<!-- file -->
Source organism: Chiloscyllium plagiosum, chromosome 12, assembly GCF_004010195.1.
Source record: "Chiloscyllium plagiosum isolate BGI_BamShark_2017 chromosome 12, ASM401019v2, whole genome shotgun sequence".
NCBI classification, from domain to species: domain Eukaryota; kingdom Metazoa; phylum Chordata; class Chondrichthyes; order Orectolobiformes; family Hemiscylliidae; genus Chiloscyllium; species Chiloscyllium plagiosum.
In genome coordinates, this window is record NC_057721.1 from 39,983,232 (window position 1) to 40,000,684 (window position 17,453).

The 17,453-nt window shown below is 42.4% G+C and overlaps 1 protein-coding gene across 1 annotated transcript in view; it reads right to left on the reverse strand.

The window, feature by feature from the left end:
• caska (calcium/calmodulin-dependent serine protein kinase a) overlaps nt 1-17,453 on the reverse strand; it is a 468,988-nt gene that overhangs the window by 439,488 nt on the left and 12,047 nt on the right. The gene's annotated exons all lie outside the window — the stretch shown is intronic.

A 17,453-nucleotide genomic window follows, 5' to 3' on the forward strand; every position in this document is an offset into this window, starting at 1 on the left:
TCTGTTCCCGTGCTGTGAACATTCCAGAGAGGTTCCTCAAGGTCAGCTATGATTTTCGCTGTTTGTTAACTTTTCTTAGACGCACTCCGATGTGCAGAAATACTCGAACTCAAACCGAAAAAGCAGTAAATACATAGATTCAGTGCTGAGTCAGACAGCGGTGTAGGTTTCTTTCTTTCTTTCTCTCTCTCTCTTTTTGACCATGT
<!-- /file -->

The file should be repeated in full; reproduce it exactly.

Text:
Source organism: Chiloscyllium plagiosum, chromosome 12, assembly GCF_004010195.1.
Source record: "Chiloscyllium plagiosum isolate BGI_BamShark_2017 chromosome 12, ASM401019v2, whole genome shotgun sequence".
NCBI classification, from domain to species: domain Eukaryota; kingdom Metazoa; phylum Chordata; class Chondrichthyes; order Orectolobiformes; family Hemiscylliidae; genus Chiloscyllium; species Chiloscyllium plagiosum.
In genome coordinates, this window is record NC_057721.1 from 39,983,232 (window position 1) to 40,000,684 (window position 17,453).

The 17,453-nt window shown below is 42.4% G+C and overlaps 1 protein-coding gene across 1 annotated transcript in view; it reads right to left on the reverse strand.

The window, feature by feature from the left end:
• caska (calcium/calmodulin-dependent serine protein kinase a) overlaps nt 1-17,453 on the reverse strand; it is a 468,988-nt gene that overhangs the window by 439,488 nt on the left and 12,047 nt on the right. The gene's annotated exons all lie outside the window — the stretch shown is intronic.

A 17,453-nucleotide genomic window follows, 5' to 3' on the forward strand; every position in this document is an offset into this window, starting at 1 on the left:
TCTGTTCCCGTGCTGTGAACATTCCAGAGAGGTTCCTCAAGGTCAGCTATGATTTTCGCTGTTTGTTAACTTTTCTTAGACGCACTCCGATGTGCAGAAATACTCGAACTCAAACCGAAAAAGCAGTAAATACATAGATTCAGTGCTGAGTCAGACAGCGGTGTAGGTTTCTTTCTTTCTTTCTCTCTCTCTCTTTTTGACCATGT